My tour at Skyline began May of 1987 and ended 31 years later on October of 2018. During my time at Skyline, I had the privilege of working with captains of industry, celebrities, high powered management companies, the New York Landmark Commission, and world class Architects, Engineers, Contractors, and Designers. Each player had their own individual requirements.
The individual apartment owner is influenced by word of mouth, building superintendents’ recommendation and our street presence.
Board Members/Building Managers/Superintendents want a reliable company with quality products, competitive pricing, efficient respectful employees, and good timely service. These clients influence the unified purchase of groups of individuals. These clients allow us to have more elasticity in our pricing.
Architects & Designers are influenced by window features, technical support, guidance and timeliness. Our business “replacing windows” has a different emphasis between and within these groups. They required a variety of proven reliable products, availability of various hardware/material samples and brochures that are concise easily understood and to the point. They demand technical fluency of those with whom they interact.
Contractors are mostly influenced by price and reliability. Typically, after the architect specifies the project, contractors then look to take “the fat” out of the pricing. They do this by requesting better pricing from the specified company or by finding an equal for less. . . .
The New York Landmark Commission have been very strict and has been the impetus/driving force in pushing the industry in manufacturing new sections and profiles to meet the buildings existing sections and profiles. Depending on the size of the project, new products would be created or a product line would be modified. They have recently revised their rules in certain cases to allow staff members to approve applications that in the past required a public hearing.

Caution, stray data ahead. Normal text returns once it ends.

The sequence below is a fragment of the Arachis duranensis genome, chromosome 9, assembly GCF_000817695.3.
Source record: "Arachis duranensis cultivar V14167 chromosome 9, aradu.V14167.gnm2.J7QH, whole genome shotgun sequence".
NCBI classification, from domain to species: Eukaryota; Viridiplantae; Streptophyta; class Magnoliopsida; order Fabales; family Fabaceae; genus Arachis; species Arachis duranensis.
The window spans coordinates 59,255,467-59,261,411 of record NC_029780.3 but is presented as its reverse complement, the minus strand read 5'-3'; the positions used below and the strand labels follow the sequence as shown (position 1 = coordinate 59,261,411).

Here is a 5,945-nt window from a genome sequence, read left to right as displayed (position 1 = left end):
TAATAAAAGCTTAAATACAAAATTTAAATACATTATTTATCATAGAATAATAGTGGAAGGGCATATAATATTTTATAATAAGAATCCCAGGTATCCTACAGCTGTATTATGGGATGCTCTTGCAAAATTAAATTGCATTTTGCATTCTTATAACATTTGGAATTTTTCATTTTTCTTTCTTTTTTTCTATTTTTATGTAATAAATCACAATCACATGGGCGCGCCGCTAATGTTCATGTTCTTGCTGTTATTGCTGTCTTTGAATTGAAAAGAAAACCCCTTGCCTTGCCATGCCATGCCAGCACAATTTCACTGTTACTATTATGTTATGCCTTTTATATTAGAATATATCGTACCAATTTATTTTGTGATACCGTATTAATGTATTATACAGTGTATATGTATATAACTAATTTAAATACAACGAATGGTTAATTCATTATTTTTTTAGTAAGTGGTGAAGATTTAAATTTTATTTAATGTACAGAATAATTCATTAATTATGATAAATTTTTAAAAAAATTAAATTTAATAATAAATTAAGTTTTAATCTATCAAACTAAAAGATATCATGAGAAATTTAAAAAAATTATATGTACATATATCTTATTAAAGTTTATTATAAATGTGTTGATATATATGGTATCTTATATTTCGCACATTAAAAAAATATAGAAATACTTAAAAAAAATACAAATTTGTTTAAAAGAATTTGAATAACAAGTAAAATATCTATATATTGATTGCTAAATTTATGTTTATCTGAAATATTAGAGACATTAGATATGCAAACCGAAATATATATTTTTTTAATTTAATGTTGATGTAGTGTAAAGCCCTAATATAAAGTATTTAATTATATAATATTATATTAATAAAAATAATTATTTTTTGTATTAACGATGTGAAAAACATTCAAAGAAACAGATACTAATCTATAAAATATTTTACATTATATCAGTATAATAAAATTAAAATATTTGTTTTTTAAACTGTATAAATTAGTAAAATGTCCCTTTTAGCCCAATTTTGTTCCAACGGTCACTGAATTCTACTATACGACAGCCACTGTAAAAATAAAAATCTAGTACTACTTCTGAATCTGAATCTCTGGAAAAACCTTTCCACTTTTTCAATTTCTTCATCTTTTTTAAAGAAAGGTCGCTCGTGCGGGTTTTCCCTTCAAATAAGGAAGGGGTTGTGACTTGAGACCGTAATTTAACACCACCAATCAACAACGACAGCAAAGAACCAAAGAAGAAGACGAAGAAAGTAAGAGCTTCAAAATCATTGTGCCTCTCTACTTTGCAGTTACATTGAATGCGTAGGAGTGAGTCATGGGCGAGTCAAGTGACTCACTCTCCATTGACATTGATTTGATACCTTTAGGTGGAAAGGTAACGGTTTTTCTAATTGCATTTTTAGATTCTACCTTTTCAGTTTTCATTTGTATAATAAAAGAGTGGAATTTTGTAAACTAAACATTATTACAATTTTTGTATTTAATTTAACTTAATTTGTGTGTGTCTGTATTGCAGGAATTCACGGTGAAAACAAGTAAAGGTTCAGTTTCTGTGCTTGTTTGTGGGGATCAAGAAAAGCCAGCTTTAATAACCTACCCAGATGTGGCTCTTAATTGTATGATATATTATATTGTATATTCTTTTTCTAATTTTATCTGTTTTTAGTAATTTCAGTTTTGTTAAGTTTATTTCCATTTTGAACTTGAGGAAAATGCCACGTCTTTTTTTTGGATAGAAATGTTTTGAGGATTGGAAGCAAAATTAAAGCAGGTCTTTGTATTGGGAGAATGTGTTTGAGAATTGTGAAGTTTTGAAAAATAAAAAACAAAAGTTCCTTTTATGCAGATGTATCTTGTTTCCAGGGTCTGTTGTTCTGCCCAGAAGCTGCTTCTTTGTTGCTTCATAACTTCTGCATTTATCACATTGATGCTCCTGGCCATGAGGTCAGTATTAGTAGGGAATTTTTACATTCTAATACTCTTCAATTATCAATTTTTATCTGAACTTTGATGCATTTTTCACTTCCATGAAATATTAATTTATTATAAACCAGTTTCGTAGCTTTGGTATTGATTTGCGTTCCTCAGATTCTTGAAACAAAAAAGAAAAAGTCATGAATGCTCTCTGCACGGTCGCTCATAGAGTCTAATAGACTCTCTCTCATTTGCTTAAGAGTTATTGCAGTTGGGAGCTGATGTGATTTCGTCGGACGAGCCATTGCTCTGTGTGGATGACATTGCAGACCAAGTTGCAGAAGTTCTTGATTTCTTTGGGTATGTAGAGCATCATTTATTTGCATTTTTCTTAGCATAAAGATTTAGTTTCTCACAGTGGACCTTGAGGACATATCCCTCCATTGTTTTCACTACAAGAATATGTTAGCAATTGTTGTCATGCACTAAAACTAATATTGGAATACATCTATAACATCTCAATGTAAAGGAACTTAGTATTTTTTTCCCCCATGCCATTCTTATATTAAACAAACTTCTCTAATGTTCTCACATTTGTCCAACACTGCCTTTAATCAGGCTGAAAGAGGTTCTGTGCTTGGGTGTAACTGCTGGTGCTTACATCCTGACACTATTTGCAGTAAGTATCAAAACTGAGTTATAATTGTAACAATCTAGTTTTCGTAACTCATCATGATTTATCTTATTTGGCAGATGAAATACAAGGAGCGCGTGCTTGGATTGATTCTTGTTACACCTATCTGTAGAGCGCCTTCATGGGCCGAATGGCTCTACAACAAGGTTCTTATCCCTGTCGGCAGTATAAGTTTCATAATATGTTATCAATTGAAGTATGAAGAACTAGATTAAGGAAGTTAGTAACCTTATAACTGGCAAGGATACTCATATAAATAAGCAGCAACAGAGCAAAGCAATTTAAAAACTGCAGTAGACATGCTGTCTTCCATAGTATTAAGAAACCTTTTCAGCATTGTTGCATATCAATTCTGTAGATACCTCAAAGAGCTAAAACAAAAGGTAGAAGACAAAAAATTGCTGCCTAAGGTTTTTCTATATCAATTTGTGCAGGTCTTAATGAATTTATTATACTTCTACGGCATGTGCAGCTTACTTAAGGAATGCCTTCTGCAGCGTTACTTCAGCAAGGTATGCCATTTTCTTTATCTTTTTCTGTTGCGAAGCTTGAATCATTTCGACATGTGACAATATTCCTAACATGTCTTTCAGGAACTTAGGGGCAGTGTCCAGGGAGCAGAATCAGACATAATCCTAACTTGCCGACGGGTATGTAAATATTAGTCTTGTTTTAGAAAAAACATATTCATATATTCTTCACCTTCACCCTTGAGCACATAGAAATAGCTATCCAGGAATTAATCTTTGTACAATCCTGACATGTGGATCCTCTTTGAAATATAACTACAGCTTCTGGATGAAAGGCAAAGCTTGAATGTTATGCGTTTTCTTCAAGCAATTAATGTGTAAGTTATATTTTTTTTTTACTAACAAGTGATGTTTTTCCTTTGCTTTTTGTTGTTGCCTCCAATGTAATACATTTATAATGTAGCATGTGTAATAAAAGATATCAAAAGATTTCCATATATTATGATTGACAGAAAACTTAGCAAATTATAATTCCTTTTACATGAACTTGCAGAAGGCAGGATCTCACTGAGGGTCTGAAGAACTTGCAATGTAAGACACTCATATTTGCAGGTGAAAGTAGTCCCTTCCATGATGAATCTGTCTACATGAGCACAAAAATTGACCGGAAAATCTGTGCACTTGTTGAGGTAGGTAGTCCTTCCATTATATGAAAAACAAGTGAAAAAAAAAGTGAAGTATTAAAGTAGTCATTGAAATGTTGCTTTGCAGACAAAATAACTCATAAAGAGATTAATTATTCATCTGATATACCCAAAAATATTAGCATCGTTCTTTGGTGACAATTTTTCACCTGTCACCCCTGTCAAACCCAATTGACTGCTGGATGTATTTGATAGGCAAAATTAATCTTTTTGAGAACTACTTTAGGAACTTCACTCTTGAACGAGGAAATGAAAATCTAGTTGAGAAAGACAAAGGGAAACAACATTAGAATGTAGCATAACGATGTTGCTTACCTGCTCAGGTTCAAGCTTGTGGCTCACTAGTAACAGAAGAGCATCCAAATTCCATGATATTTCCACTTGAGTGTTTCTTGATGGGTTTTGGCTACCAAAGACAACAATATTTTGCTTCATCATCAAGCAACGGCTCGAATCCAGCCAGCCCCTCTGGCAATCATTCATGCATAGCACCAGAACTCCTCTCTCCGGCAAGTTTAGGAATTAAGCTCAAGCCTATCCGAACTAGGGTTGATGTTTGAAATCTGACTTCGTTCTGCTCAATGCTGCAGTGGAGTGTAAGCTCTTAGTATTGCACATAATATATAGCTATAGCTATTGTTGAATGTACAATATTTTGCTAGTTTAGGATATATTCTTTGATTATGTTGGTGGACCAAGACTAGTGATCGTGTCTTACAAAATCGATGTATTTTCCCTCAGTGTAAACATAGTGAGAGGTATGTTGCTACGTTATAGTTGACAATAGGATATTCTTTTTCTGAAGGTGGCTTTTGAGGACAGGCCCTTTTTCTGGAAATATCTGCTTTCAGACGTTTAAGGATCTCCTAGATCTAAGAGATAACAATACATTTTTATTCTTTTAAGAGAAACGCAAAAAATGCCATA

Everyday there were new challenges keeping up with changes once the project was defined and processed. The fun part was defining the objective or problem and coming up with a solution/plan and executing it. During construction details change, “it’s just the nature of the business.” These changes vary from revised conditions or configurations and change of product, color or installation detail. Even best planned out projects sometimes can have unexpected problems like an unforeseen collateral condition buried deep within the wall. Regardless, in this fast paced environment, as long as there is clear communication with everyone involved, frustration by the client is eliminated or at least kept to a minimum and reputations are kept intact.
The foundation of any business is referrals. People and long-term relationships are the most important part of my philosophy. I am a firm believer that sales growth is not a matter of more salesmen and higher quotas of sales. As a company grows, there is a challenge to maintain all of the service aspects of a smaller operation. If these services decline or become more cumbersome from the client’s perspective, opportunities for competitors take business away. . . .You become less unique and less responsive. Bad client experience yields ammunition for the competitors, and you are not worth it anymore. It is more about being able to continue to grow your reputation. If not, you should think about a retrenchment.
Salespeople should act as consultants who are trained to assist in the client’s window selection, not to pressure them into choosing from one product line or manufacturer. More upscale clients require upscale, well-informed, spirited salespersons – no high pressure tactics allowed.
My success has been attributable to my early life lessons and developing peripheral vision. Through experience and armed with product knowledge, I learned to ask better questions. Life is a journey . . . Warren Windows is my new vehicle to once again reach for the stars